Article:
“If a sufficient import line is not built now, it will be built later, and in my view it is much more likely that a future build will be done under terms that are much less favourable to Maine,” Vannoy said.
While oil and gas exports to the U.S. dominate attention in Canada, the country’s massive electricity exports make it the world’s second-largest electric exporter behind only Germany.
Data from Natural Resources Canada shows the country exported 72 terawatt hours of electricity to the U.S. in 2017, the last year for which data is available. Canada imported 10 TWh over the same period, resulting in 62 TWh in net electricity exports.
There is scope for these figures to jump higher as U.S. states seeks alternative sources, despite the White House’s efforts to revive coal plants and expand oil and gas pipelines.
“There are some pretty big (hydropower) lines that are being considered. If and when those are built, it’s going to open up the possibility for greater exports,” said André Bernier, senior director, energy sector, electricity resources branch at Natural Resources Canada.
In addition to the NECEC, Bernier said there were transmission line proposals that would export Ontario power to the U.S. Midwest and export Manitoba electricity to Minnesota.
The line from Quebec to Massachusetts is “a very important project to Hydro Quebec” as it would allow the Crown corporation to market more of its surplus electricity, said the company’s spokesperson Lynn St-Laurent.
“Demand in Quebec has somewhat idled and also we’ve had increased water flow. Our reservoirs have been filling up,” St-Laurent said, adding the transmission line would allow the company to export 9.45 TWh of electricity to Massachussetts, adding to its record-high electric exports.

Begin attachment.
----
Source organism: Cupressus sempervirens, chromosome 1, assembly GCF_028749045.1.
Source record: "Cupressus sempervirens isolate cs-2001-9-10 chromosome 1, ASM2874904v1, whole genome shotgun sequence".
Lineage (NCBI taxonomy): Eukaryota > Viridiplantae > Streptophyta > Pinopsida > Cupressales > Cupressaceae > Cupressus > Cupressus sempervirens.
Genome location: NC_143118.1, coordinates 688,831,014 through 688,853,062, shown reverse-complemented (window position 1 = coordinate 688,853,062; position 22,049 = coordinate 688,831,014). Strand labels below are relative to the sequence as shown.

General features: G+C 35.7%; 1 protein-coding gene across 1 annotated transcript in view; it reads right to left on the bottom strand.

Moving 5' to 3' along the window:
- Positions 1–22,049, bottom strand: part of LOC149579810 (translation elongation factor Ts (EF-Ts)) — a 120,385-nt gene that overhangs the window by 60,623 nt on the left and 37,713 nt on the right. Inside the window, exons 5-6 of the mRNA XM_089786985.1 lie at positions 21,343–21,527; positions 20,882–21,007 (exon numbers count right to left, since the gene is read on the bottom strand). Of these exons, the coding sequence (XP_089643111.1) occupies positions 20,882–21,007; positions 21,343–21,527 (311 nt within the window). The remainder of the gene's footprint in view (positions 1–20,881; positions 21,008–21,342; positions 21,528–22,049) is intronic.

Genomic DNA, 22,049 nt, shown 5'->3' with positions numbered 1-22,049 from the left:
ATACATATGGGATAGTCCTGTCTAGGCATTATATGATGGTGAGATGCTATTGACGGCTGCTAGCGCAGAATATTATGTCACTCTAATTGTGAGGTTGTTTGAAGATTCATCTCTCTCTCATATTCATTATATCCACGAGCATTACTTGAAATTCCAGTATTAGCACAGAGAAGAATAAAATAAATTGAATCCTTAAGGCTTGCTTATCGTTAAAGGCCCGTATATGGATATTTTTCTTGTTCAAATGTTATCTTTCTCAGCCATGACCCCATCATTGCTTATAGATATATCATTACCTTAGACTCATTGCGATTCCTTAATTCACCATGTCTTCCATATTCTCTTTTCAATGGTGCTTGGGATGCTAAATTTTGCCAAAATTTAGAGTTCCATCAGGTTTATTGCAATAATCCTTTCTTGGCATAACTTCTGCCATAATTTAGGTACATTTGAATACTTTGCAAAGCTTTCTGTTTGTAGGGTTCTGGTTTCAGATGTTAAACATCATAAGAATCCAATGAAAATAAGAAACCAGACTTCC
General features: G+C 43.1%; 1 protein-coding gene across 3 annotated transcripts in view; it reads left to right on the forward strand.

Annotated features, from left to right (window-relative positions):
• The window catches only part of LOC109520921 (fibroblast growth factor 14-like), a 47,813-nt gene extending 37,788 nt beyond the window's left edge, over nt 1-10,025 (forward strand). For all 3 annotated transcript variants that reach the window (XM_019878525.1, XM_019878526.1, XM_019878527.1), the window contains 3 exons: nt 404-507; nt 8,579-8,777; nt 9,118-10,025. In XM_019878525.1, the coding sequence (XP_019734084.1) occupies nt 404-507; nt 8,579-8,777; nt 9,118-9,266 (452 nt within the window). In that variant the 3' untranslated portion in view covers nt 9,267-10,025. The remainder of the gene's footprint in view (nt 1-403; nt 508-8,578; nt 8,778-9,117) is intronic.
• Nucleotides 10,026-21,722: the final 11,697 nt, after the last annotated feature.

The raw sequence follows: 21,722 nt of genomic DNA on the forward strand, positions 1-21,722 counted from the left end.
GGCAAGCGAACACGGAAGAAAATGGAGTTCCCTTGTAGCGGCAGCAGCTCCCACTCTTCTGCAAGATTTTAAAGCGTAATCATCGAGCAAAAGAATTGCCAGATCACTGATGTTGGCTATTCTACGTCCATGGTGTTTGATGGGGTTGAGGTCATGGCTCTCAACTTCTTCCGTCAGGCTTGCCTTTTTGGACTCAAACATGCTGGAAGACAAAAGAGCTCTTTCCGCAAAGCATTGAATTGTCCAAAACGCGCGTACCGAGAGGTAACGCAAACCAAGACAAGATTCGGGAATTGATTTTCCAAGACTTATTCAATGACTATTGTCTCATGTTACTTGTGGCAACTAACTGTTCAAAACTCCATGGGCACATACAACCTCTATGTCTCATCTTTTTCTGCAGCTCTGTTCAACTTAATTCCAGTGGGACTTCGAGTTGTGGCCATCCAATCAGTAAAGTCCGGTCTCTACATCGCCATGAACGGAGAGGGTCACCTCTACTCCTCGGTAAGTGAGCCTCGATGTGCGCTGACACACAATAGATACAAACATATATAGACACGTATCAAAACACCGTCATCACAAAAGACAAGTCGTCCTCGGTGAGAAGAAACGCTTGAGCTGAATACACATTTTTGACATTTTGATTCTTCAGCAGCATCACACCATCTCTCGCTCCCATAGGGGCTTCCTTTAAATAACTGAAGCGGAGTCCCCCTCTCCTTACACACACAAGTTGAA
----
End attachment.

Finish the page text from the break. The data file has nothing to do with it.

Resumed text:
Quebec is Canada’s largest electricity exporter, followed by Ontario, Manitoba and British Columbia.
Hydro Quebec’s 2018 annual report shows net exports contributed $744 million to the company’s net income for the year, which totalled close to $3.2 billion.
The company lists the six New England states account for 47 per cent of its net exports in 2018, while exports to New York made up another 24 per cent of Quebec Hydro’s net exports. The remainder was sent to Ontario, New Brunswick and other markets.
Central Maine Power is “thrilled” with the decision, spokesperson John Carroll said in an interview. “It’s a regional issue for all of the New England states and it’s linked to the age of the generation fleet, which is going to retire over the next decade or so,” he said.
Indeed, the region is already facing the impending retirement of a 670 MW nuclear power plant on June 1 of this year and additional coal plants are slated to retire in the coming years.
“The choice would be to either bring in more natural gas or reduce our dependence on natural gas,” Carroll said, adding the region is actively looking to boost its renewable energy use and reduce gas-fired power generation.